Job: It applies to all AFIs.
          AA:
          We do not add anything here, if there is no policy you need to configure
          manually.
          Job: If you configure a role, you also open other AFIs.
          AA: Same
          as BGP reject. You are able to configure it in a way that you want.
          JGS:
          Time check, the conversation is useful.
          Ben Madison: On multiple AFIs -
          I have come across instances where people have multiple AFIs active on the
          same session. In this case it is not clear what the peer role for internet
          AFI will work with VPN AFI. It may be pretty hard. What I like with this
          - route distribution policy lives in AFs, and we are trying to enforce
          it on a session level.
          AA: I will try to discuss this during lunch with
          you.
          AA: We do not have a consensus here. First one is minor - we have
          two scenarios to send notifications. If we have conflict in roles, we
          are sending a notification. If we have one side having a strict role and
          other no role, we also send notification. Do we need separate subpoints
          for notification code? Do whatever we want? No best practice?
          Ruediger: I
          do not know about the BCP or precedent, but looking at the question these
          are different scenarios where the signaling to the potentially failing
          end should be distinct, so use two codes.
          AA: Will do if there is no
          objection.
          Job: On the flip side the subcode within its context will mean
          something and strict/no strict context may have a different meaning.
          AA:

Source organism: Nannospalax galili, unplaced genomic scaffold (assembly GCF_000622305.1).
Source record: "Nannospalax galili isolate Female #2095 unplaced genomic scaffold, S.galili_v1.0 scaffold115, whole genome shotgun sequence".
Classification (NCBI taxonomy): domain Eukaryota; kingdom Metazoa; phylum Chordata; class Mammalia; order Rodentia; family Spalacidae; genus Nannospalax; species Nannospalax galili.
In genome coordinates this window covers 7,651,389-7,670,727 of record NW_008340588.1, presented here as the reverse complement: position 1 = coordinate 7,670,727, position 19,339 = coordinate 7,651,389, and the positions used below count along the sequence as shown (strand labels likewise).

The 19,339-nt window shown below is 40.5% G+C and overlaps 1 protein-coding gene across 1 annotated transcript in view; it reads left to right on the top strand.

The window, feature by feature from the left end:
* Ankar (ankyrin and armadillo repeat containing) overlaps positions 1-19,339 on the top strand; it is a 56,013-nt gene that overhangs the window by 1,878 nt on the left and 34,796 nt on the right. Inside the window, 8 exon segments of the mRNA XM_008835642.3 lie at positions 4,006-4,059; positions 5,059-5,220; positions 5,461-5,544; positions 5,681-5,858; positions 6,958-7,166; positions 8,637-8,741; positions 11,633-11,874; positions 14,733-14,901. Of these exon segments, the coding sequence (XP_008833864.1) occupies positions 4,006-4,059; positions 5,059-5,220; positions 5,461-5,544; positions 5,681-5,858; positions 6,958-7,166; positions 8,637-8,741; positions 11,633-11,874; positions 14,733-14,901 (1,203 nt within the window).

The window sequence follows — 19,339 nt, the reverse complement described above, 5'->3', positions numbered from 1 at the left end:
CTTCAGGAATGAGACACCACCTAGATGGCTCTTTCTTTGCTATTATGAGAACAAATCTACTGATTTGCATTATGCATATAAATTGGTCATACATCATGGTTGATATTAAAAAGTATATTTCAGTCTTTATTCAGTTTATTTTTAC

I may have a different opinion.
          Randy: It is 128in the registry but you
          can use the first 64 only :-)
          AA: If the roles are globally deployed,
          do we need route leak detection and mitigation then? There are two
          drafts, they give out some hint about the peering relationship between
          SPs. Route leak detection and mitigation is also important. Route leak
          detection and mitigation could be helpful in partial deployments to
          limit the damage. Do we need it?
          JGS: Please keep brief.
          Sriram/NIST:
          It is important to have detection and mitigation, there will be partial
          deployments for a long time. SPs would like to have a mechanism to work
          in a case customer AS is not using it.
          Sriram: [].
          AA: The problem is
          that this mechanism will give a hint about peering relationship. Are
          those SPs willing to reveal that relationship in trade for the benefits
          of this mechanism?
          AL: Given the publicly available information, can
          you say with a good probability what is the relationship between Job and
          Randy?
          Job: Lovers. :-)
          AA: Complex. :-) There is such possibility.
          Sue:
          We are out of time, encourage for this topic to go a few layers more. Is
          there an interest in having an interim? Hum please. I hear some hums.
          
          [discusson]
          
          
          Updates on existing individual drafts [10:40-11:10 am]
          
          1) Carry congestion status in BGP extended community [Zhenqiang Li] (10)
          https://tools.ietf.org/html/draft-li-idr-congestion-status-extended-community/
          
          Zhenqiang presenting.
          [presentation]
          
          [discussion]
          JGS: We
          can have a discussion at the adoption call on the list.
          Ruediger:
          I missed in the presentation on what the dynamics of this attribute
          will be. That should be well understood. The other comment - you
          are limited to links at 256Gbps. In this we are beyond that scope
          in actual deployments.
          Zhenqiang: The new unit is 10Gbps.
          Ruediger:
          Still this gives limited life time.